In effect, that is what Keynes and his macroeconomic revolution was all about. Lord Keynes, himself, was a neo-classical economist of the Marshallian mode. Not too long before he published his momentous GENERAL THEORY, 1936 (background on Keynes http://www.econlib.org/library/Enc/bios/Keynes.html ;the text is available in an electronic formathttp://gutenberg.net.au/ebooks03/0300071h/printall.html) , he was advising the British Government to return to a gold standard with pre-WWI prices or parity as it was called; a policy of deflation was required to achieve the pre-War parity for gold (the war had brought about significant inflation). He despaired of this recommendation as he saw the depression continue, deepen and spread. By the time Keynes wrote his GENERAL THEORY, he was calling gold a barbarous relic (“In truth, the gold standard is already a barbarous relic.”). Why such a drastic change? As Marshall pointed in his Principles, Book V (http://www.econlib.org/library/Marshall/marP28.html#Bk.V,Ch.I) circa 1890, the lack of competition, or presence of monopoly power led the economy away from the achievement of Say’s Law and its bias toward the Natural Rate of Employment to a bias toward recessions and episodes of inflation.
“The primâ facie interest of the owner of a monopoly is clearly to adjust the supply to the demand, not in such a way that the price at which he can sell his commodity shall just cover its expenses of production, but in such a way as to afford him the greatest possible total net revenue.”
As Keynes argued, any level of economic activity was possible and as a by-product, recessionary and inflationary gaps could and usually did occur. Excesses or deficiencies in Aggregate Demand were the rule and not the exception. Government intervention was needed to eliminate recessionary and inflationary gaps Laissez faire, laissez passer policies of Say’s Law had to be replaced with an active interventionist policy by the central government. Monetary and especially fiscal policies were required, or disasters like the Great Depression that followed the First World War would certainly reoccur.
As in the case of many revolutions, the Keynesian Revolution proved no exception; the passage of time changed the underlying conditions – where once the Keynesian prescription for active government involvement in the economy was warranted, in the past few decades the government intervention has become less desirable…and some argue, less necessary. From zenith of price power of cartelistic and oligopolistic markets prevalent at the onset of WW II, we have experienced six decades of growing competition. The once oligopolistic market structures in autos, lumber, telecommunications, etc. have become very competitive.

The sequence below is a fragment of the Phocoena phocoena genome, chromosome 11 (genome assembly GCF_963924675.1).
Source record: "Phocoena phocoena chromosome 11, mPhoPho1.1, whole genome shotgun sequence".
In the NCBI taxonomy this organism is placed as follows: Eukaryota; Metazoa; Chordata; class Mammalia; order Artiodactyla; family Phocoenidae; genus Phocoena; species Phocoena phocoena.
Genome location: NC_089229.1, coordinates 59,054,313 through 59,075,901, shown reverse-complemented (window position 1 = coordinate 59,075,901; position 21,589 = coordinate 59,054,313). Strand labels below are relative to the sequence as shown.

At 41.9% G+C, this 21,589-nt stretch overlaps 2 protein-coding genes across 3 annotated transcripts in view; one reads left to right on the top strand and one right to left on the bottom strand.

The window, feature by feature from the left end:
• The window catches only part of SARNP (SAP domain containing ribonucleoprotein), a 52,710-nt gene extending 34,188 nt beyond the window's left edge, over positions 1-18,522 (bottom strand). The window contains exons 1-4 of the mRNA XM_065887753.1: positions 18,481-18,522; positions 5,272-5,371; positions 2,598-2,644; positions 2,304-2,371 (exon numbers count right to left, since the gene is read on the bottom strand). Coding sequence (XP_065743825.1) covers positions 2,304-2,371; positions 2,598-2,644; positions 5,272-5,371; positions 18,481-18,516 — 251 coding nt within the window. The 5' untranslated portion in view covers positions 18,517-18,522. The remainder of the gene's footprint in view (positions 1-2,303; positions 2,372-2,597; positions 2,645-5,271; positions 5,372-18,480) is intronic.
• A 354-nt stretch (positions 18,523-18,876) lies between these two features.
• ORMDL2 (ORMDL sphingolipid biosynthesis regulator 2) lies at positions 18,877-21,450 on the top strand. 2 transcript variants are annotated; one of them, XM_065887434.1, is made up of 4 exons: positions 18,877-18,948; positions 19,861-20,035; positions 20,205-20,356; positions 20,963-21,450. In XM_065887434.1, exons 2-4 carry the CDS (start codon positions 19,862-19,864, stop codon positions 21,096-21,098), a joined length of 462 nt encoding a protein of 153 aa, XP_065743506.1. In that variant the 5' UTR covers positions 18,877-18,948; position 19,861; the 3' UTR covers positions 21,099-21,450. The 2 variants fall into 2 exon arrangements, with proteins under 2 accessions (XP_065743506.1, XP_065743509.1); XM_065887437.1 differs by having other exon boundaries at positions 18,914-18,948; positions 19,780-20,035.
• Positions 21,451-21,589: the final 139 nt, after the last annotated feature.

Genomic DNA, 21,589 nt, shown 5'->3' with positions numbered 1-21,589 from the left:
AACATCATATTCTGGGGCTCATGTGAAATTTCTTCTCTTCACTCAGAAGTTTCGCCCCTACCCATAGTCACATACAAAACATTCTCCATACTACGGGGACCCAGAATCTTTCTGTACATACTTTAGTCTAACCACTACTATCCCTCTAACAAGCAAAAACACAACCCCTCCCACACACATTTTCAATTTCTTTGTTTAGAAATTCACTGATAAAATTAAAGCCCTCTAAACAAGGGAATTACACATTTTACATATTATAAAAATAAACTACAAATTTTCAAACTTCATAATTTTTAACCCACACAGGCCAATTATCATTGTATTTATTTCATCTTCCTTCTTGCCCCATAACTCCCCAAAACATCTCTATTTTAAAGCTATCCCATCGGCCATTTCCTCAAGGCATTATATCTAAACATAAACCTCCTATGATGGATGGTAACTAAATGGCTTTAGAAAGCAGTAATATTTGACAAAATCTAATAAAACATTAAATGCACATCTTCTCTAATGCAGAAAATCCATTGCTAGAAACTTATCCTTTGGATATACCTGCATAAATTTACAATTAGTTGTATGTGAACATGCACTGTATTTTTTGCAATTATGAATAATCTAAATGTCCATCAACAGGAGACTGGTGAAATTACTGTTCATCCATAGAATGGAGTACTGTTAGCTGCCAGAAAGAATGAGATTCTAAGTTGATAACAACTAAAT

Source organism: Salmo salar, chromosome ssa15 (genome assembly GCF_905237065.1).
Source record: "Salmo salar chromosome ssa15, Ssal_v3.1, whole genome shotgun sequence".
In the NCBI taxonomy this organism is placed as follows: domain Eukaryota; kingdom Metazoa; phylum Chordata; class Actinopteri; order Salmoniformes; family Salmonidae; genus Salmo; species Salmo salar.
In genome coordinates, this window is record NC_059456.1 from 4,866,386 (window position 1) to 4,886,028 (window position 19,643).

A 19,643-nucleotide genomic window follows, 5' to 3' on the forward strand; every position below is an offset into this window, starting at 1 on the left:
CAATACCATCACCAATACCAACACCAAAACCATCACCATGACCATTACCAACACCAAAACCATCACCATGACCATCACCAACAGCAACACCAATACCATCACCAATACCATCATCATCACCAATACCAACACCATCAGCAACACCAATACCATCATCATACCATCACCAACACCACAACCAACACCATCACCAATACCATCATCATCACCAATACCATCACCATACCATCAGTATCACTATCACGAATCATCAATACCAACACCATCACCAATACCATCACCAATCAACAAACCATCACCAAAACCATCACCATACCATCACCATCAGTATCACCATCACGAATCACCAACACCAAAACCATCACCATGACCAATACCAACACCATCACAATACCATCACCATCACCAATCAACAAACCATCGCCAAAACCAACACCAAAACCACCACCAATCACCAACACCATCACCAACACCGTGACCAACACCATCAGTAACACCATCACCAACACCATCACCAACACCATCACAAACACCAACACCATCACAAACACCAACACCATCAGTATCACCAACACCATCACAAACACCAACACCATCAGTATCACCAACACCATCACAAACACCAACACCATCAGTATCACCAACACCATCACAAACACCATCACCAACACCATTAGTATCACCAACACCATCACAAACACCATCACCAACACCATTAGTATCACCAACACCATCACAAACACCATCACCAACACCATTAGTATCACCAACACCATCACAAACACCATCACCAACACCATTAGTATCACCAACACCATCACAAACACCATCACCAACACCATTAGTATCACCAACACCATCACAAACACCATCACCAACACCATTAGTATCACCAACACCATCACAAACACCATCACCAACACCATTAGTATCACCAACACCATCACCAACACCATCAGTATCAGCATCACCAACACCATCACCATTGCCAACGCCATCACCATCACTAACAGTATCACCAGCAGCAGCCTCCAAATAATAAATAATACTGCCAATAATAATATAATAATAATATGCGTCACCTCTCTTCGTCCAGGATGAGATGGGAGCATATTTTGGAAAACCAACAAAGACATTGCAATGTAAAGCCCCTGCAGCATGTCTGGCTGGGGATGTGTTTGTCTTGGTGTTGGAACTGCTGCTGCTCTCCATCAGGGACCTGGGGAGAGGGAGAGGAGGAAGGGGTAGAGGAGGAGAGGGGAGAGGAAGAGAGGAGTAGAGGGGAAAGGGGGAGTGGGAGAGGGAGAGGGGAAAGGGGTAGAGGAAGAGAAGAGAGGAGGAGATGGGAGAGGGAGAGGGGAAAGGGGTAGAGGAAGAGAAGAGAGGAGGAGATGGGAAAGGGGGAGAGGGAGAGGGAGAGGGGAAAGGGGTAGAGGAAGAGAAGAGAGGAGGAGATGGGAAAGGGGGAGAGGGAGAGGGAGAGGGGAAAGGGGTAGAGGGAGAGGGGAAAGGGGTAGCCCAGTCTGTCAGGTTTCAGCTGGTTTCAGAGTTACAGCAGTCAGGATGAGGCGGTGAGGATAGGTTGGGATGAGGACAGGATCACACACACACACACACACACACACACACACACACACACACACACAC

A number of factors have resulted in an increasingly competitive economy. The resurgence of international trade due to GATT (General Agreement on Tariffs and Trade http://www.wto.org/English/thewto_e/whatis_e/tif_e/fact4_e.htm) and over a decade of more or less fixed exchange rates is one of them. Many years of deregulation of markets, especially in transportation and communications have added to the competitive nature of the U.S. economy. Another of the competition invigorating factor has been the privatization of many formerly collectivized industries fro m sanitization to municipal lighting. Another factor in the Post WW II period competitive upsurge in the American was the rapid technological change brought on by the hot, cold and space wars which eliminated many of the foundations for monopoly power. This set of wide ranging changes have given the economy an increasingly wide spread and significant increase in competition. The Invisible Hand of Competition (http://en.wikipedia.org/wiki/Invisible_Hand) has returned and in some cases, entered for the first time. This has caused a general decline in market power that was the basis of the Keynesian Revolution. While some exceptions and reversals have occurred, professional sports and the recartelized U.S. oil industry, the trend is very clear and pronounced.
So be careful when someone uses the term, “it’s the market” and hopes to conjure up feelings that to get the good side of the market, we have to tolerate the bad things like $3.00 for a gallon of gas. Monopoly power as shared by the far fewer firms in the American oil industry is not “the market”.
It is a perversion of the market. It means that the Policeman, the Invisible Hand of competition, has been expelled. It undermines the good things that come only from competitive free market capitalism. Remember what those god things are that only COMPETITIVE free market capitalism brings us.
The consumer surplus is at a maximum subject to the constraint that the productive resources (labor, debt and equity capital, entrepreneurship, etc receive their opportunity cost and no surplus or con economic rent.
The per capital standard of living is at a maximum given the current state of technology, the current stock of all resources, etc.
ELIMINATION OF THE TWIN BIASES TOWARD FREQUENT AND SEVERE BOUTS OF RECESSION AND INFLATION
In fact a mild deflationary pressure as the productivity dividend is partially passed forward in the form of lower costs and prices.
LESS INEQUALITY IN THE INCOME DISTRIBUTION
Equity allows inequality to occur but only based on the opportunity costs of the resources and not through the market power of the firms employing the productive resources.
These are the good things that come to a market that is truly a competitive free market capitalistic economic system.